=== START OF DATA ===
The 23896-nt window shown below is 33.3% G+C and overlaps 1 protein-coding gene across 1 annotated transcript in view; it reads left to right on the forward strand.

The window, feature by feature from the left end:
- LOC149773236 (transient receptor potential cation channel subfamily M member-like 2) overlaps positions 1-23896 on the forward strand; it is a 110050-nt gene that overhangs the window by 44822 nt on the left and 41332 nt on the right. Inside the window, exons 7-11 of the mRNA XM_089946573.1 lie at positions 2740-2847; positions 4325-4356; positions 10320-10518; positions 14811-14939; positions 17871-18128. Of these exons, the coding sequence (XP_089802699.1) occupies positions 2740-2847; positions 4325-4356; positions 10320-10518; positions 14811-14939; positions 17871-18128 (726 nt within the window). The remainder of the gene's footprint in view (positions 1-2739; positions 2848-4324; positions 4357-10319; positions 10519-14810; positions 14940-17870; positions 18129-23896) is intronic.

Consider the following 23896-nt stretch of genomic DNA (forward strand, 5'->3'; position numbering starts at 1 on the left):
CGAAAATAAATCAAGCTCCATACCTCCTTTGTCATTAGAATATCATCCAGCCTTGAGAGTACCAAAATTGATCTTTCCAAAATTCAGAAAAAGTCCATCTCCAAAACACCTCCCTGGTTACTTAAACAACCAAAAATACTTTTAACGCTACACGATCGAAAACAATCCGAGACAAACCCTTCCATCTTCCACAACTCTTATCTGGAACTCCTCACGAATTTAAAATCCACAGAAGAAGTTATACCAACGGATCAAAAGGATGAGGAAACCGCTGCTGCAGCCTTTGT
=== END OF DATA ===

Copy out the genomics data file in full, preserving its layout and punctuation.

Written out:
The 23896-nt window shown below is 33.3% G+C and overlaps 1 protein-coding gene across 1 annotated transcript in view; it reads left to right on the forward strand.

The window, feature by feature from the left end:
- LOC149773236 (transient receptor potential cation channel subfamily M member-like 2) overlaps positions 1-23896 on the forward strand; it is a 110050-nt gene that overhangs the window by 44822 nt on the left and 41332 nt on the right. Inside the window, exons 7-11 of the mRNA XM_089946573.1 lie at positions 2740-2847; positions 4325-4356; positions 10320-10518; positions 14811-14939; positions 17871-18128. Of these exons, the coding sequence (XP_089802699.1) occupies positions 2740-2847; positions 4325-4356; positions 10320-10518; positions 14811-14939; positions 17871-18128 (726 nt within the window). The remainder of the gene's footprint in view (positions 1-2739; positions 2848-4324; positions 4357-10319; positions 10519-14810; positions 14940-17870; positions 18129-23896) is intronic.

Consider the following 23896-nt stretch of genomic DNA (forward strand, 5'->3'; position numbering starts at 1 on the left):
CGAAAATAAATCAAGCTCCATACCTCCTTTGTCATTAGAATATCATCCAGCCTTGAGAGTACCAAAATTGATCTTTCCAAAATTCAGAAAAAGTCCATCTCCAAAACACCTCCCTGGTTACTTAAACAACCAAAAATACTTTTAACGCTACACGATCGAAAACAATCCGAGACAAACCCTTCCATCTTCCACAACTCTTATCTGGAACTCCTCACGAATTTAAAATCCACAGAAGAAGTTATACCAACGGATCAAAAGGATGAGGAAACCGCTGCTGCAGCCTTTGT